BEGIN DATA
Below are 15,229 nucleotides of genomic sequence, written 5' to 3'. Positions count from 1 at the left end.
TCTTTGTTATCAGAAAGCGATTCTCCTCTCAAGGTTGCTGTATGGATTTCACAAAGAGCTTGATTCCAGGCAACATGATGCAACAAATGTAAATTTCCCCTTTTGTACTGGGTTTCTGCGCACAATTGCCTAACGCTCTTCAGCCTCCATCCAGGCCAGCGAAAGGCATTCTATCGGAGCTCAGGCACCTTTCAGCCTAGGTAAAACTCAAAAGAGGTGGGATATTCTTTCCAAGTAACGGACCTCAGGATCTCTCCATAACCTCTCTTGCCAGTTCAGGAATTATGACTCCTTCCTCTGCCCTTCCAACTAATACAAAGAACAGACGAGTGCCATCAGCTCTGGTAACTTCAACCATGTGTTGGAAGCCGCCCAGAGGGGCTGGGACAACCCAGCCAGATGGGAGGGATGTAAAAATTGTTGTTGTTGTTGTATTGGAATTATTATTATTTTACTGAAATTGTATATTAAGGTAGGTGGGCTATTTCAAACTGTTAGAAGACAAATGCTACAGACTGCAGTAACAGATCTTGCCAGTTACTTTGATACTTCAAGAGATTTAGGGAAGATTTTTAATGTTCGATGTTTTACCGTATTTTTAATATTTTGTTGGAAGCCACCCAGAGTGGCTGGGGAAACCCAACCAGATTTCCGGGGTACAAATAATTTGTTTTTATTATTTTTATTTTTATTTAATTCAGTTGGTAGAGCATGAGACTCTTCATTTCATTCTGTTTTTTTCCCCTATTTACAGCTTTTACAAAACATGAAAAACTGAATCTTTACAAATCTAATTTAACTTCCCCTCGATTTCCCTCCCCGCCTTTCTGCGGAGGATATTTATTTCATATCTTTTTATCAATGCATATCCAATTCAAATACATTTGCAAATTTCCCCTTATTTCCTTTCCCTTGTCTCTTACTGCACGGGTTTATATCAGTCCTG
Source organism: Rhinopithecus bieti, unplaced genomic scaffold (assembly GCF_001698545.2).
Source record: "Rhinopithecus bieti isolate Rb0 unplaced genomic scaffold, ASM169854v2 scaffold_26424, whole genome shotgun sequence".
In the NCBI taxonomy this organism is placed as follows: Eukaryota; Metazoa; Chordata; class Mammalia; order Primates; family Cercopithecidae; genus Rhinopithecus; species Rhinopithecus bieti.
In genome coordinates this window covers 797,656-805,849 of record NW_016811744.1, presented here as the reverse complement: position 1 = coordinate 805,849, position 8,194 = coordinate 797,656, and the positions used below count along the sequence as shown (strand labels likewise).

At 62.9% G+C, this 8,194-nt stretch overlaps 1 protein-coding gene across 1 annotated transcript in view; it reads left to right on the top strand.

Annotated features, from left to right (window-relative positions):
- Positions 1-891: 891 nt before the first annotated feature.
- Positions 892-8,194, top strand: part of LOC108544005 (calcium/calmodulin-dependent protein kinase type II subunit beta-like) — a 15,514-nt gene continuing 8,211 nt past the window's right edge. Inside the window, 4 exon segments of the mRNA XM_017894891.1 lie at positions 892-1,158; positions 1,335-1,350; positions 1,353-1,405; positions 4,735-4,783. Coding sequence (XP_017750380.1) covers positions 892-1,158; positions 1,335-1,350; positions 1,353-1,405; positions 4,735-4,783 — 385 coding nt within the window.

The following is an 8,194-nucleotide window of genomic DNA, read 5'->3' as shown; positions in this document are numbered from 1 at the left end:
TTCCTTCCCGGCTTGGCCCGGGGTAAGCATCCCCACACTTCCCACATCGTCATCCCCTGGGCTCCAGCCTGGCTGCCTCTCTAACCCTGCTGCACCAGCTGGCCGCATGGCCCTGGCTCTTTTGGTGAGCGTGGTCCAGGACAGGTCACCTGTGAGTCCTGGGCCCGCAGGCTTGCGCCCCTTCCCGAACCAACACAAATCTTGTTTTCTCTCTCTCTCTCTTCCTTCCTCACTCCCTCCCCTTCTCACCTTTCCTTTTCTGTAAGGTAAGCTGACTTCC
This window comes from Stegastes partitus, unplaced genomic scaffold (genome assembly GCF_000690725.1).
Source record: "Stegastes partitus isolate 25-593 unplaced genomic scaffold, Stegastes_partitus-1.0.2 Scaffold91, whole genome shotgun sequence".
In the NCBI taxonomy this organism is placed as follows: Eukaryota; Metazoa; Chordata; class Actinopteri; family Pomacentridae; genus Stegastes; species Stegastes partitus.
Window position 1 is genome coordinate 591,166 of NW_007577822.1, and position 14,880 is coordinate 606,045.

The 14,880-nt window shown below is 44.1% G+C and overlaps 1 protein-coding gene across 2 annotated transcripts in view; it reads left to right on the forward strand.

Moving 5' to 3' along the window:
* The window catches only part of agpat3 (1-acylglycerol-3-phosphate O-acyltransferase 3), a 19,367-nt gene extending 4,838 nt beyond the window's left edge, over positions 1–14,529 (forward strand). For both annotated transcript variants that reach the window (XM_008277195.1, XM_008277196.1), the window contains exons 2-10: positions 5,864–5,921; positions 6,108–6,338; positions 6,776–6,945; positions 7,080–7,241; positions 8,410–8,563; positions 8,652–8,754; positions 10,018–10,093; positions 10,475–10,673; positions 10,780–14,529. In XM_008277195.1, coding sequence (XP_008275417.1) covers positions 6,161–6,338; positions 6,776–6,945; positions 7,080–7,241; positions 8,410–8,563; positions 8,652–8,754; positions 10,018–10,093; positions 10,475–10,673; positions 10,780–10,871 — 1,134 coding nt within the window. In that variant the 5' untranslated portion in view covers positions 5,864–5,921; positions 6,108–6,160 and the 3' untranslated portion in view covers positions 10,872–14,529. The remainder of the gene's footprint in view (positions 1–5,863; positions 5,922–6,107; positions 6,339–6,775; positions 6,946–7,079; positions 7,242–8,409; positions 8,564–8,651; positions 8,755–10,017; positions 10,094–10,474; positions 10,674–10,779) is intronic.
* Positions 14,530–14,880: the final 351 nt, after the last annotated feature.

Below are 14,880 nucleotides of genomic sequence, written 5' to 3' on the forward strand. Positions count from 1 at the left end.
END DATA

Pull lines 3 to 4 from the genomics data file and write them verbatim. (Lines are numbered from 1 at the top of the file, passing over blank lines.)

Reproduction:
Source organism: Rhinopithecus bieti, unplaced genomic scaffold (assembly GCF_001698545.2).
Source record: "Rhinopithecus bieti isolate Rb0 unplaced genomic scaffold, ASM169854v2 scaffold_26424, whole genome shotgun sequence".